One of the most encouraging scenes for booklovers, I would imagine, is to see a circle of children sitting around someone reading them a story. It’s great to watch them listening intently as the storyteller takes them into a world of wonder, new adventures and exciting characters.
It’s a scene I see frequently in my local library, and it takes me back to my own childhood to a time when people knew nothing of television, computers, iPhones and iPads. In our quest for entertainment and knowledge, radio and the cinema gave some satisfaction, but it was the library that supplied what we truly wanted by providing us with the wonderful world of books, along with newspapers, magazines and comics.
So it concerns me when I hear about cutbacks to our library services which are essential to all of us, regardless of age, gender, background or culture. The Internet is important but it cannot, and should not, replace the human connection. I have used library services in various parts of the world, and the satisfaction that one gains from a helpful librarian, who goes to great lengths to secure a book or an item of information, is immeasurable.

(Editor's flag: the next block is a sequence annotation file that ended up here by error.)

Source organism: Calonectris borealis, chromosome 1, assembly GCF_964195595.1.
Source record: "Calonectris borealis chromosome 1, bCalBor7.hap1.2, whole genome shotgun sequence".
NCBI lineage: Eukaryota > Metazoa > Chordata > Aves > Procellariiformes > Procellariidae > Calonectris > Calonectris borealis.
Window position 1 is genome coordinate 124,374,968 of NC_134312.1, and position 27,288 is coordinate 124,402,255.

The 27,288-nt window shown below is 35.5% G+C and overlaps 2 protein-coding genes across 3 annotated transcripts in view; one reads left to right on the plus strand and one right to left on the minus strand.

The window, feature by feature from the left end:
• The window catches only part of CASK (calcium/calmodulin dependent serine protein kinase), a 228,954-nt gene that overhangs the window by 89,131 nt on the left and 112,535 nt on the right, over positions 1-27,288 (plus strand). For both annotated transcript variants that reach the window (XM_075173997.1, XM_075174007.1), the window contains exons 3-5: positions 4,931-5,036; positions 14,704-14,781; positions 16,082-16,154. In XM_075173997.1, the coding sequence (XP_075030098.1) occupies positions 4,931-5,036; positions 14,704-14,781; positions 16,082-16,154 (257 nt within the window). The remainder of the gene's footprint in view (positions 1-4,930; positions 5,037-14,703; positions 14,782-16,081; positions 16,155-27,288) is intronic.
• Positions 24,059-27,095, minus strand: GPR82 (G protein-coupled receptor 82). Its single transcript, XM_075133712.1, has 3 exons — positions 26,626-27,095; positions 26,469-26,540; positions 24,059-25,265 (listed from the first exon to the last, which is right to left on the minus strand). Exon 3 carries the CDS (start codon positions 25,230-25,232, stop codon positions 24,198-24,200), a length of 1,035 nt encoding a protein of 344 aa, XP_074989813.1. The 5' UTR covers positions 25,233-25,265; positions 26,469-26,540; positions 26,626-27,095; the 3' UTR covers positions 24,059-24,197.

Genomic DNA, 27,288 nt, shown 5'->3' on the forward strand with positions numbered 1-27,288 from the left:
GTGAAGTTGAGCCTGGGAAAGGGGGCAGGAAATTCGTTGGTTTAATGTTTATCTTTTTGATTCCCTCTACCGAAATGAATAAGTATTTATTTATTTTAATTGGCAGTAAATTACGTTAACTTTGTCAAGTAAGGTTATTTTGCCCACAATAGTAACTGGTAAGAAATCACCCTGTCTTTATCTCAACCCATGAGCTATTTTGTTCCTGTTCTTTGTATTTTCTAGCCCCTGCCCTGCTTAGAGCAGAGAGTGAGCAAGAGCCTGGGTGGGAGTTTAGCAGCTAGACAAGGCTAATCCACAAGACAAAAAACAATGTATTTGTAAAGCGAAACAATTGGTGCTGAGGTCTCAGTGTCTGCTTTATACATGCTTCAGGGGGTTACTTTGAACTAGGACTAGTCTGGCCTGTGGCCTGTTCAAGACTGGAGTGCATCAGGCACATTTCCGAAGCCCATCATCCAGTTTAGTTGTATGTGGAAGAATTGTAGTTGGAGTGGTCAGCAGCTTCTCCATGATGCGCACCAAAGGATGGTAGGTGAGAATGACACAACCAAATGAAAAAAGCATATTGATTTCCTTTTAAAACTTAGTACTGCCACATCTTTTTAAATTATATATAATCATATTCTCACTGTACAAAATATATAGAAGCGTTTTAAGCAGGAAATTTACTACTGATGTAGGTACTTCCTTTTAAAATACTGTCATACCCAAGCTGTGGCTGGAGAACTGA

In the past few years, hundreds of libraries have closed but according to a recent article in The Times, they are making a comeback, in spite of the growth in demand for eBooks. In fact, it has also been reported that an interesting trend in book sharing is growing, whereby readers are leaving books for others to enjoy – through venues such as railway stations, hotels, holiday resorts and private members’ clubs, to mention just a few.
Such news is encouraging, but let us remember our local libraries and the people who run them on our behalf. They are a priceless resource that all of us can use.
The old article reproduced below is one I wrote a couple of years ago. But I feel it is worth repeating simply...